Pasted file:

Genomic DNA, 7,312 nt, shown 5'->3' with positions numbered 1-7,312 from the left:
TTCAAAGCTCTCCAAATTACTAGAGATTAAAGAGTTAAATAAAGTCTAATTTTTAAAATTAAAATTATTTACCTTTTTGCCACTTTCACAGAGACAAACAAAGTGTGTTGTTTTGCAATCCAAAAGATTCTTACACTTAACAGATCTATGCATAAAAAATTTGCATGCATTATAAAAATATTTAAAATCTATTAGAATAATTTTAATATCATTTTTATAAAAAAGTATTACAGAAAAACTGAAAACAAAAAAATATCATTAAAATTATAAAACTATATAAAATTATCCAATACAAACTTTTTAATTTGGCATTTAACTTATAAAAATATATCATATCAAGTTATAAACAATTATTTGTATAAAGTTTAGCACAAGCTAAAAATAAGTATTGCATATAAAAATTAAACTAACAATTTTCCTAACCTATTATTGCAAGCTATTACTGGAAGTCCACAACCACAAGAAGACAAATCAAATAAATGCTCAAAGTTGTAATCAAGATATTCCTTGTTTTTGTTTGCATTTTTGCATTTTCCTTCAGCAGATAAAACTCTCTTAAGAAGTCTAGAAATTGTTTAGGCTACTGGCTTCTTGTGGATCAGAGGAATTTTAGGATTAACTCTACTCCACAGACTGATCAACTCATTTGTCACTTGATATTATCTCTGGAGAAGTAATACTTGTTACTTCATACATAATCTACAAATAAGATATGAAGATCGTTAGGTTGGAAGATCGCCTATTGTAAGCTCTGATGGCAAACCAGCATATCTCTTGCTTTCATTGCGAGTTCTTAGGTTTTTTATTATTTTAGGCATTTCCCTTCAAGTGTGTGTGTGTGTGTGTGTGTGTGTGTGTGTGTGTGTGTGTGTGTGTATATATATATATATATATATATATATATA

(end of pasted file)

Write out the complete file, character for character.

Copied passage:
Genomic DNA, 7,312 nt, shown 5'->3' with positions numbered 1-7,312 from the left:
TTCAAAGCTCTCCAAATTACTAGAGATTAAAGAGTTAAATAAAGTCTAATTTTTAAAATTAAAATTATTTACCTTTTTGCCACTTTCACAGAGACAAACAAAGTGTGTTGTTTTGCAATCCAAAAGATTCTTACACTTAACAGATCTATGCATAAAAAATTTGCATGCATTATAAAAATATTTAAAATCTATTAGAATAATTTTAATATCATTTTTATAAAAAAGTATTACAGAAAAACTGAAAACAAAAAAATATCATTAAAATTATAAAACTATATAAAATTATCCAATACAAACTTTTTAATTTGGCATTTAACTTATAAAAATATATCATATCAAGTTATAAACAATTATTTGTATAAAGTTTAGCACAAGCTAAAAATAAGTATTGCATATAAAAATTAAACTAACAATTTTCCTAACCTATTATTGCAAGCTATTACTGGAAGTCCACAACCACAAGAAGACAAATCAAATAAATGCTCAAAGTTGTAATCAAGATATTCCTTGTTTTTGTTTGCATTTTTGCATTTTCCTTCAGCAGATAAAACTCTCTTAAGAAGTCTAGAAATTGTTTAGGCTACTGGCTTCTTGTGGATCAGAGGAATTTTAGGATTAACTCTACTCCACAGACTGATCAACTCATTTGTCACTTGATATTATCTCTGGAGAAGTAATACTTGTTACTTCATACATAATCTACAAATAAGATATGAAGATCGTTAGGTTGGAAGATCGCCTATTGTAAGCTCTGATGGCAAACCAGCATATCTCTTGCTTTCATTGCGAGTTCTTAGGTTTTTTATTATTTTAGGCATTTCCCTTCAAGTGTGTGTGTGTGTGTGTGTGTGTGTGTGTGTGTGTGTGTGTGTGTGTATATATATATATATATATATATATATATA